Byline: Natasha Courtenay-Smith
WITH their dark hair, strong noses and refined chins, it is immediatelyapparent that women of the Clark family are related. Each is a feature that hasbeen passed through the generations, and will no doubt appear in their childrenand children's children for years to come.
But there is one part of their bodies that does not appear to have been handeddown the family line: their breasts. The matriarch of the family, 69-year-oldYvonne Clark is a 36B, while her daughter Angela Stanton, 51, grew into aC-cup. And the pattern of increasing breast size continues into the nextgeneration: Angela's daughter Tracey's breasts are a 32G.
'I got my first bra when I was 11I was a 32A and one of the first girls at school to need a bra,' says Tracey,who lives in Buckinghamshire with her mother. 'After that, I developed at anunbelievable rate. At 15, I wore a 32E. It seemed unusual considering my motherand grandmother had never been that big, and most of my school friends werestill wearing B-cups.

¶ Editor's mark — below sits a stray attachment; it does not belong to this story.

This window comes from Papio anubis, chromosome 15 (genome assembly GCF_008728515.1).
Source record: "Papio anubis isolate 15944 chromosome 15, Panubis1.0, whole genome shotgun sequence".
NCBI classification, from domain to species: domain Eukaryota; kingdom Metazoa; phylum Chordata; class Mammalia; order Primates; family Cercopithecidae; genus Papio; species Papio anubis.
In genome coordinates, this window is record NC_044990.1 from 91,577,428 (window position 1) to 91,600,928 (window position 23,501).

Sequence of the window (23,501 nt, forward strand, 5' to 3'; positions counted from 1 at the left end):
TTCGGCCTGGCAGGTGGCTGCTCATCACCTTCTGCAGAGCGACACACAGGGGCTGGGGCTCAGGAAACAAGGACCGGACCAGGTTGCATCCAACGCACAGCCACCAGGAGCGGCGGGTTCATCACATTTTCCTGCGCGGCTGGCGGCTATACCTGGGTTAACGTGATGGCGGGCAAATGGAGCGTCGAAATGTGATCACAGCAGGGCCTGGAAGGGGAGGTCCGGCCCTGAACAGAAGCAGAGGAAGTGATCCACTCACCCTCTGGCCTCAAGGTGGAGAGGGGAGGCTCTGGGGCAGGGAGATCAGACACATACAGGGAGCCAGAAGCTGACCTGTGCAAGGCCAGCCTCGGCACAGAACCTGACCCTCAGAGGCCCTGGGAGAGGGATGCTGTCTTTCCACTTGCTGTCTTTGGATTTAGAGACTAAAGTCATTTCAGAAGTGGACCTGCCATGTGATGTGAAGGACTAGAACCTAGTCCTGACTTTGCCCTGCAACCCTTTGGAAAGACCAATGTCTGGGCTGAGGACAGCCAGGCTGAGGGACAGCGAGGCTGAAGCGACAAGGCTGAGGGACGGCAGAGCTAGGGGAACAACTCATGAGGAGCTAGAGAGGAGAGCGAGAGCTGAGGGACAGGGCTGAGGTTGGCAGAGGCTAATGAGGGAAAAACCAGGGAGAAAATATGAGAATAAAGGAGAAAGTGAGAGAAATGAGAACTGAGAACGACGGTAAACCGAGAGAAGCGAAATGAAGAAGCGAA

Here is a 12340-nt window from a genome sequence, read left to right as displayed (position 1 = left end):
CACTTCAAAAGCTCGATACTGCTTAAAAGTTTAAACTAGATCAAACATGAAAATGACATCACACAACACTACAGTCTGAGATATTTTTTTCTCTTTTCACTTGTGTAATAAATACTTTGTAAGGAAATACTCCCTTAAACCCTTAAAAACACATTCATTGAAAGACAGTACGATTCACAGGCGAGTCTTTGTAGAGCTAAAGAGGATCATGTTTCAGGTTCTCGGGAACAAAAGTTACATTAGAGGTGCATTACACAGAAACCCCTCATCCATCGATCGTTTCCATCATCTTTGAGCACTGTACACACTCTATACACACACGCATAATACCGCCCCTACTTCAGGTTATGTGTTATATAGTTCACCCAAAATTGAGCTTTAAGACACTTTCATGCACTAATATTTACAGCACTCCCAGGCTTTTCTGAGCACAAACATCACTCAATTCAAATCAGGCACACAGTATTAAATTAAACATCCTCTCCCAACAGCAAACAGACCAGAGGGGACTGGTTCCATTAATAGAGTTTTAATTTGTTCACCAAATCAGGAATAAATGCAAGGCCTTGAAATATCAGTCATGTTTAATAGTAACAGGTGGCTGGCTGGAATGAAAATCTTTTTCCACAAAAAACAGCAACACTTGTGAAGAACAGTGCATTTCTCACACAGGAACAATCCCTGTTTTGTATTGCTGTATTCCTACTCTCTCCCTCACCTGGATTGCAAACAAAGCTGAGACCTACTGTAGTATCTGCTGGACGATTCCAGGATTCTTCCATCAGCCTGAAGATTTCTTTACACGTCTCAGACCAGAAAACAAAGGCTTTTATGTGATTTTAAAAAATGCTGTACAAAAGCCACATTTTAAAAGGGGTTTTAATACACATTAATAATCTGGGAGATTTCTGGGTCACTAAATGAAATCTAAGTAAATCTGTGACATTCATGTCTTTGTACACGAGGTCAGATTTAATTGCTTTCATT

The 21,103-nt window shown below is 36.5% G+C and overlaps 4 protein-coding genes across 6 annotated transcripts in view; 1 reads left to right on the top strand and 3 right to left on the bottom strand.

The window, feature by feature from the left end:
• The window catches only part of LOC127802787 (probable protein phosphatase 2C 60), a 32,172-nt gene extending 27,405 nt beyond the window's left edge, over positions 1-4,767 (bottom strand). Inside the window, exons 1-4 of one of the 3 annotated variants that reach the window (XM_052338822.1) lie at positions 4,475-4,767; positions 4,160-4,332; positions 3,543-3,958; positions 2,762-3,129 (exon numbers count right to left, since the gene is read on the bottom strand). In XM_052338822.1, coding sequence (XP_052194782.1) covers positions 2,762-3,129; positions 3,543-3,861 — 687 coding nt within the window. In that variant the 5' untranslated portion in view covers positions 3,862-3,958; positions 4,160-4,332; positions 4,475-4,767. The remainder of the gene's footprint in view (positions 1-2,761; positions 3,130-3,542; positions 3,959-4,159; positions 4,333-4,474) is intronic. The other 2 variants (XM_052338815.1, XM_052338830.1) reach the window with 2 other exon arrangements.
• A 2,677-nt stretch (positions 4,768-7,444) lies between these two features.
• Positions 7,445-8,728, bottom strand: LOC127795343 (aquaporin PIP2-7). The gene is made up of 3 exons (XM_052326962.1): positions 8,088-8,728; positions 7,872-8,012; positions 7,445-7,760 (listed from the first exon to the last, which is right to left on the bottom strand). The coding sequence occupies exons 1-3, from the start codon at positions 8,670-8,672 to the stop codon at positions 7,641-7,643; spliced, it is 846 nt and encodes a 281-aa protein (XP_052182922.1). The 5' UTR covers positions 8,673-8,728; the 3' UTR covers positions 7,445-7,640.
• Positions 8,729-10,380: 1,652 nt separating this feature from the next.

I'm now a 32G and have been this size since I was 20.
'I love having big breasts. When I get dressed up to go out in the evenings, Imake the most of it. It makes for a great neckline and my friends associate mewith my big chest. I wouldn't want to be known any other way.' Some might callTracey lucky, but, in fact, she is part of a quantifiable scientific reality:British women's breasts are getting bigger with each generation. The averagebra size in the UK is now 36C, whereas just a decade ago it was 34B.
This week, it was announced that in response to demand, Marks & Spencer's is tostock J-cup bras for the first time. Previously, its lingerie department wentup to G, but it will now offer GG, H, HH and J.